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ARS Home » Plains Area » Las Cruces, New Mexico » Range Management Research » Research » Publications at this Location » Publication #179519


item Beever, Erik
item Herrick, Jeffrey - Jeff

Submitted to: Journal of Arid Environments
Publication Type: Peer Reviewed Journal
Publication Acceptance Date: 11/14/2005
Publication Date: 1/15/2006
Citation: Beever, E.A., Herrick, J.E. 2006. Effects of feral horses in Great Basin landscapes on soils and ants: Direct and indirect mechanisms. Journal of Arid Environments. 66:96-112.

Interpretive Summary: Feral horse impacts on soils are virtually unknown. Wild horses are common in many areas of the Great Basin of the western United States. We compared soil-surface hardness and abundance of ant mounds in areas grazed by feral horses (Equus caballus) with areas from which horses were removed in the last 10-14 years. The study was completed in nine different mountain ranges. During both 1997 and 1998, we found greater abundance of ant mounds and lower penetration resistance in soil surfaces at horse-removed sites. The results suggest that horse removal is likely to lead to improved soil quality in Great Basin ecosystems.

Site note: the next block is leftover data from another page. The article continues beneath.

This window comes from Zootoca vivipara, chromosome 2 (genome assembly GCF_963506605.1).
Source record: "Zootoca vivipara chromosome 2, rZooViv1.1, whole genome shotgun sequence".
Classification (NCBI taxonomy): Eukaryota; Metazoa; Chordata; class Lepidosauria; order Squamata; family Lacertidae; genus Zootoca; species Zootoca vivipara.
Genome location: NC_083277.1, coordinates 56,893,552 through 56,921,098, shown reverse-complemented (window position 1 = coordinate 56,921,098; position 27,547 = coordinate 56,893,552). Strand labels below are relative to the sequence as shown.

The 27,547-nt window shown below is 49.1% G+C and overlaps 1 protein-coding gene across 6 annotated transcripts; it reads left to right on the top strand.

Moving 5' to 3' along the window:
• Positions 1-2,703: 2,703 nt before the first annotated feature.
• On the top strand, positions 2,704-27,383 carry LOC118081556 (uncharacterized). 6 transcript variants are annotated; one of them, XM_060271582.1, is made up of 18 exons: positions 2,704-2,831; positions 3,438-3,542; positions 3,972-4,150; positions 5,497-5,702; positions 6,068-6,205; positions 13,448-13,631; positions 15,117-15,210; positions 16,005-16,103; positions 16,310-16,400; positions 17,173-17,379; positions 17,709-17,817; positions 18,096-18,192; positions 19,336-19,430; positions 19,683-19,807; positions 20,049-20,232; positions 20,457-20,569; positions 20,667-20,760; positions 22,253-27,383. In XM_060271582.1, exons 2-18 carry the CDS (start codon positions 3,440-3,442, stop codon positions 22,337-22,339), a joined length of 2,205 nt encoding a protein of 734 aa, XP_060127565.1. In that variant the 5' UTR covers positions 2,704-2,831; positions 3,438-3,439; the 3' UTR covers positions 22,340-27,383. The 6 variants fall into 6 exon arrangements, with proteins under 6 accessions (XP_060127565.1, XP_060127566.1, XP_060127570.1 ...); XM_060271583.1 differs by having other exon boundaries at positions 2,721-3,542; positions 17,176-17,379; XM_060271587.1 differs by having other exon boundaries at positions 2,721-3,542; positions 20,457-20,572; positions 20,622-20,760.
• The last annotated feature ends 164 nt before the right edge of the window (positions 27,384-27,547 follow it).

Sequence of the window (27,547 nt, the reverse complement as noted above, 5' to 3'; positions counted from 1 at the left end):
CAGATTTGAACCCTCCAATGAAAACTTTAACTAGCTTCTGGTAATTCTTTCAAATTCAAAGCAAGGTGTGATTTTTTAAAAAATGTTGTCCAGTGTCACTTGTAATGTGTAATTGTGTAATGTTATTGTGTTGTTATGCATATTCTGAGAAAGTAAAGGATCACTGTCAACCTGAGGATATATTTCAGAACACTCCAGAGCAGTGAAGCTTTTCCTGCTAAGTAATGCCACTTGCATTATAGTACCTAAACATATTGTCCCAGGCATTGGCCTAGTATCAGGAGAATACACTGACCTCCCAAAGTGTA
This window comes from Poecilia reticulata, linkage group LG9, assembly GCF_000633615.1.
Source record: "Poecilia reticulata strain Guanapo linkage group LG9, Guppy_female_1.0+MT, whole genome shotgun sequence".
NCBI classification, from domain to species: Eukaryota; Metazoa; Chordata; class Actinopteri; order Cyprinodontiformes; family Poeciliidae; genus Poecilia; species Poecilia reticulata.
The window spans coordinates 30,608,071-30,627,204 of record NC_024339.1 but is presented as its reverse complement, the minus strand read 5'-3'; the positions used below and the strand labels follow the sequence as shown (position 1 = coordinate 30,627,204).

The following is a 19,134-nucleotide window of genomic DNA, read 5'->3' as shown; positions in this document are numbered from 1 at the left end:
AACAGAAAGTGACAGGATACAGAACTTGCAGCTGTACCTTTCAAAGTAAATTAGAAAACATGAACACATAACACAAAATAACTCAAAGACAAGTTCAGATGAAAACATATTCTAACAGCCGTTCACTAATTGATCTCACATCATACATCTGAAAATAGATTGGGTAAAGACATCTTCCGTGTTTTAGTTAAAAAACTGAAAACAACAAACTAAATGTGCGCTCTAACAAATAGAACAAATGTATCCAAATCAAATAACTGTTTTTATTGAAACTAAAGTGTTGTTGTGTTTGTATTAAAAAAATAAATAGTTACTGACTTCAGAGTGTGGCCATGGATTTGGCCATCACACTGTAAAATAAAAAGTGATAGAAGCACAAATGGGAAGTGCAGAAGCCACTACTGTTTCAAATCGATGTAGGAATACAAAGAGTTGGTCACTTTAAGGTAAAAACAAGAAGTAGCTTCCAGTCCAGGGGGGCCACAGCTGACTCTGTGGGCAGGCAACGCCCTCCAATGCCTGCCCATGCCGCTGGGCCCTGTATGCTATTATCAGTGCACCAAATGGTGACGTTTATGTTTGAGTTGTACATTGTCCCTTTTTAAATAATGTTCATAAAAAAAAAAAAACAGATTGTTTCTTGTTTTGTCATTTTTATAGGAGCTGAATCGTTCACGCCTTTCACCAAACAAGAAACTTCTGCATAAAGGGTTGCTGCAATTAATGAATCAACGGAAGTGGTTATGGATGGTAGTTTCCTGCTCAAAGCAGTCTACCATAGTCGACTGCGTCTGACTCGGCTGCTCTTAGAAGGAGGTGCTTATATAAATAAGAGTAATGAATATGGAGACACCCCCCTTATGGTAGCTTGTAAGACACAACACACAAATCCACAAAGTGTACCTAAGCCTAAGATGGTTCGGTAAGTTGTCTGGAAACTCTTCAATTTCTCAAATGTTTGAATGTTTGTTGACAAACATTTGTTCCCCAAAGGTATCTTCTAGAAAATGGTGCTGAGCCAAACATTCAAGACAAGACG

Technical Abstract: We compared soil-surface penetration resistance and abundance of ant mounds at 12 western Great Basin sites (composed of 19 plots) either grazed by feral horses (Equus caballus) or having had horses removed for the last 10–14 years. Across this broad spatial domain (3.03 million ha), we minimized confounding due to abiotic factors by selecting horse-occupied and horse-removed sites with similar aspect, slope, 're history, grazing pressure by cattle (minimal to none), and dominant vegetation (Artemisia tridentata). During both 1997 and 1998, we found 2.2–8.4 times greater abundance of ant mounds and 3.0–15.4 times lower penetration resistance in soil surfaces at horse removed sites. In 1998, thatched Formica ant mounds, which existed predominately at high elevations, were 3.3 times more abundant at horse-removed sites, although abundance varied widely among sites within treatments. Several types of analyses suggested that horses rather than environmental variability were the primary source of treatment differences we observed in ecosystem components. Tests of several predictions suggest that alterations occurred through not only direct effects, but also indirect effects and potentially feedback loops. Free-roaming horses as well as domestic grazers should be considered in conservation planning and land management in the Great Basin, an ecoregion that represents both an outstanding conservation opportunity and challenge.